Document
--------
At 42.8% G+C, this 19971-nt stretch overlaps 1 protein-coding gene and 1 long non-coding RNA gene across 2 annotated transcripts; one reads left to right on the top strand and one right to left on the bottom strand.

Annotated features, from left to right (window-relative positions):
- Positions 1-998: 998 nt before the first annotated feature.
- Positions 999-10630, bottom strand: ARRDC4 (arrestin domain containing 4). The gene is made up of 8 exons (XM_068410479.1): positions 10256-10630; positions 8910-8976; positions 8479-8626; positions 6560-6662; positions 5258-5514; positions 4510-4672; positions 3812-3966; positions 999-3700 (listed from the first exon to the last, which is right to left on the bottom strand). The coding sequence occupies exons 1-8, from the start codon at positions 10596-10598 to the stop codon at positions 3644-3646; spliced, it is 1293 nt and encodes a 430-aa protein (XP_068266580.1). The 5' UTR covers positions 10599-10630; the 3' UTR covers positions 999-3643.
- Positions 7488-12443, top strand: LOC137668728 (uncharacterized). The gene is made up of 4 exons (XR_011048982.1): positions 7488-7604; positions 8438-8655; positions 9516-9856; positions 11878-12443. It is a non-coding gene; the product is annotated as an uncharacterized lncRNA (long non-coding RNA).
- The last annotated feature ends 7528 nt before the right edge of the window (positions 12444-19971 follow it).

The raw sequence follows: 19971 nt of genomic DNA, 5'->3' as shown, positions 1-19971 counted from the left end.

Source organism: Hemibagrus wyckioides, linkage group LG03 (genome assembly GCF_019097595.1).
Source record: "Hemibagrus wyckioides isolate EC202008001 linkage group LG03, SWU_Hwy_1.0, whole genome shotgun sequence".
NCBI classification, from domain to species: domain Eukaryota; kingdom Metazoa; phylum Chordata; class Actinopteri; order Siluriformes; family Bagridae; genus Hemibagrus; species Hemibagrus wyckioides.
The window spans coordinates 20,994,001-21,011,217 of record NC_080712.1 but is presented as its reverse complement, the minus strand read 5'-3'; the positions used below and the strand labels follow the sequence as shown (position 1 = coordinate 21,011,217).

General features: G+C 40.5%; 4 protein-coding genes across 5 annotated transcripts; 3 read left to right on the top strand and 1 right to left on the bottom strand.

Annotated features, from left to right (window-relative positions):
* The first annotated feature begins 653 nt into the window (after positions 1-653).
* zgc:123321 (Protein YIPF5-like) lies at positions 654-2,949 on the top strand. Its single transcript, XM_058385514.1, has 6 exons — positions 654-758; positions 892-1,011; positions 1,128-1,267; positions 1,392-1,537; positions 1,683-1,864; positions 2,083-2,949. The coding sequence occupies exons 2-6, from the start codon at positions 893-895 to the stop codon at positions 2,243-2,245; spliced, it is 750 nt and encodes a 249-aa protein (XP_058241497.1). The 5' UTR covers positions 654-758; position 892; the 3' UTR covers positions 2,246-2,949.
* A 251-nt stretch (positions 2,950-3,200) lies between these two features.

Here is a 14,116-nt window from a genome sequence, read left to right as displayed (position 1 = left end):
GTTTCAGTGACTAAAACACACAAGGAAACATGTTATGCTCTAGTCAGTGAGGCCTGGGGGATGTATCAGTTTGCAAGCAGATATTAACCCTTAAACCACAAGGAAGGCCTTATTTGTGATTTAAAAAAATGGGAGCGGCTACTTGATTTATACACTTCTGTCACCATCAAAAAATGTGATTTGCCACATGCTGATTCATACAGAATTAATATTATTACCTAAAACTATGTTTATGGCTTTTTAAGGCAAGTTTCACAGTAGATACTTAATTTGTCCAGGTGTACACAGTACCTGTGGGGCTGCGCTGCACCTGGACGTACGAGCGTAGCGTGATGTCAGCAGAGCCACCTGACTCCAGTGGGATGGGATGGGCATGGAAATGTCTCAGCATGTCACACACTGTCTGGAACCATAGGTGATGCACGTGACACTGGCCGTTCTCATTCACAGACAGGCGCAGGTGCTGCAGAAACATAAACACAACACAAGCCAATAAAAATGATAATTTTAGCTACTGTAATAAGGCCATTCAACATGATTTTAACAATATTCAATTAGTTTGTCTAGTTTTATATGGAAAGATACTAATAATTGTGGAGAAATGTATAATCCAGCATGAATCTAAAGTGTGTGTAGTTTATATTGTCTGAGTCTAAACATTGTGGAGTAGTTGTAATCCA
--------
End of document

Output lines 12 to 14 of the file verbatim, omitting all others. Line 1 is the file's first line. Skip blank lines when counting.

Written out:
General features: G+C 40.5%; 4 protein-coding genes across 5 annotated transcripts; 3 read left to right on the top strand and 1 right to left on the bottom strand.

Annotated features, from left to right (window-relative positions):
* The first annotated feature begins 653 nt into the window (after positions 1-653).